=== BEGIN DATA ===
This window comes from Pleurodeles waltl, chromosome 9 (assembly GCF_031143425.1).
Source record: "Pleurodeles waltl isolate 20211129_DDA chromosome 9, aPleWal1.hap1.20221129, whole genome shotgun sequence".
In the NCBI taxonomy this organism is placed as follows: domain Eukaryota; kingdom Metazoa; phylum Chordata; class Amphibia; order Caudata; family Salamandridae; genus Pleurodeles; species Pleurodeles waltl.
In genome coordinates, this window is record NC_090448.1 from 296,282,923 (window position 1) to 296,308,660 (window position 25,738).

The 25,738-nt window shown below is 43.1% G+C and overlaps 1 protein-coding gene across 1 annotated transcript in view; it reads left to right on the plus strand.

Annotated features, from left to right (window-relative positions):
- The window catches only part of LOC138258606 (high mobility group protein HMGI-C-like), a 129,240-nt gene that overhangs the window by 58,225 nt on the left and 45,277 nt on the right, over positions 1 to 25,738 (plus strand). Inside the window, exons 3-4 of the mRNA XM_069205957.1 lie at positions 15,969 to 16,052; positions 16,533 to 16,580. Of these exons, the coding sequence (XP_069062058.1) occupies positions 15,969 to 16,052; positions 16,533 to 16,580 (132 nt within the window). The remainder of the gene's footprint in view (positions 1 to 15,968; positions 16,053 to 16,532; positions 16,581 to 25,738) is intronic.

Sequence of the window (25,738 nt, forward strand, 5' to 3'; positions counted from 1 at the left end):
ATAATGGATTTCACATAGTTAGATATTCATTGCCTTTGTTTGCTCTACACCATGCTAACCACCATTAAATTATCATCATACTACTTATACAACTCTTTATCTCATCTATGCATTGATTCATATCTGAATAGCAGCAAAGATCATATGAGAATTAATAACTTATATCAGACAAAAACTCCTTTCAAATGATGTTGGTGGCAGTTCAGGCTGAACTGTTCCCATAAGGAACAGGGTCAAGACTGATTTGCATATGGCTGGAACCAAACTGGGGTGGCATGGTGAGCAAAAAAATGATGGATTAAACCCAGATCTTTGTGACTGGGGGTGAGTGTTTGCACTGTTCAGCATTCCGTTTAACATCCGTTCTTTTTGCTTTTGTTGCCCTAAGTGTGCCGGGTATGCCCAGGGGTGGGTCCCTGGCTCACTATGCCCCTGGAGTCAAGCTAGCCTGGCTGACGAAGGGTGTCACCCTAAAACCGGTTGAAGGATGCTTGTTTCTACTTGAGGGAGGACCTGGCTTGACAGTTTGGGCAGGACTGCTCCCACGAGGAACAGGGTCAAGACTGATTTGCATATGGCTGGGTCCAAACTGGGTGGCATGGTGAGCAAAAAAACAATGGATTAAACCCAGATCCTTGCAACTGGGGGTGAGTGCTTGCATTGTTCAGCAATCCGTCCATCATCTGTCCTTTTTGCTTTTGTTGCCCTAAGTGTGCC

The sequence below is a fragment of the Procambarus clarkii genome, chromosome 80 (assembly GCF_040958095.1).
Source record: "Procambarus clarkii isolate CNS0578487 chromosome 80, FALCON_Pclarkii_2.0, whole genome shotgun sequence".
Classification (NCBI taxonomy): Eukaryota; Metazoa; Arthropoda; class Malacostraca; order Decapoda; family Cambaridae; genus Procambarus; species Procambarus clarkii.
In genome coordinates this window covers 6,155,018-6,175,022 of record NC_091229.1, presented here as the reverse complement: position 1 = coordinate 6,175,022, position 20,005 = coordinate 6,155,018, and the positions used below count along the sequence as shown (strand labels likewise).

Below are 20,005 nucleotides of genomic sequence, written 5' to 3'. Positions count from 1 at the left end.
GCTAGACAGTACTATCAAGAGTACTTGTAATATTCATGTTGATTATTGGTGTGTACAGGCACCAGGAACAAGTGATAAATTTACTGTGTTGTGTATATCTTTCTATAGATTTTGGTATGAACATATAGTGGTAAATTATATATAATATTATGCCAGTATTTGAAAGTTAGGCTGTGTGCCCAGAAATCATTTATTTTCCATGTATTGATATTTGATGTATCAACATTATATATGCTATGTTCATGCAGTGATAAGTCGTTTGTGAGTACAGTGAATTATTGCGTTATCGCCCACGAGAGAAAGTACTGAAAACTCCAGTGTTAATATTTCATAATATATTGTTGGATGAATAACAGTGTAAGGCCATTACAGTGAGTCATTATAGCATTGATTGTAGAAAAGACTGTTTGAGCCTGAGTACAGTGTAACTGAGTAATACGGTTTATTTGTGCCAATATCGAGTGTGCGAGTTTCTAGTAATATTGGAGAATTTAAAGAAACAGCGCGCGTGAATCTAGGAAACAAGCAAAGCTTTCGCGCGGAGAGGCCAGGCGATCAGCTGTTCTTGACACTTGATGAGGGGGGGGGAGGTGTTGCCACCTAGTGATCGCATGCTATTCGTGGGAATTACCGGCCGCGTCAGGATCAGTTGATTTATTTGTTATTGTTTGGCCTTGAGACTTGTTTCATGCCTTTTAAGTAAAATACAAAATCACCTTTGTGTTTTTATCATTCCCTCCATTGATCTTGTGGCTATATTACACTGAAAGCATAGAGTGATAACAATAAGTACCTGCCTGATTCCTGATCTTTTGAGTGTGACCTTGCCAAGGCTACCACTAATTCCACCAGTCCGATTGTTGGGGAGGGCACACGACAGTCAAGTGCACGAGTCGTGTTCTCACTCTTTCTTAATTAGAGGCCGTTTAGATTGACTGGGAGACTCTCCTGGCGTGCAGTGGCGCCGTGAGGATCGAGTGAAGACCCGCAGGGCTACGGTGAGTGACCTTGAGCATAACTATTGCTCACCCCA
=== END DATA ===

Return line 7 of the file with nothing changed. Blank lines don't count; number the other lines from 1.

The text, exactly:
- The window catches only part of LOC138258606 (high mobility group protein HMGI-C-like), a 129,240-nt gene that overhangs the window by 58,225 nt on the left and 45,277 nt on the right, over positions 1 to 25,738 (plus strand). Inside the window, exons 3-4 of the mRNA XM_069205957.1 lie at positions 15,969 to 16,052; positions 16,533 to 16,580. Of these exons, the coding sequence (XP_069062058.1) occupies positions 15,969 to 16,052; positions 16,533 to 16,580 (132 nt within the window). The remainder of the gene's footprint in view (positions 1 to 15,968; positions 16,053 to 16,532; positions 16,581 to 25,738) is intronic.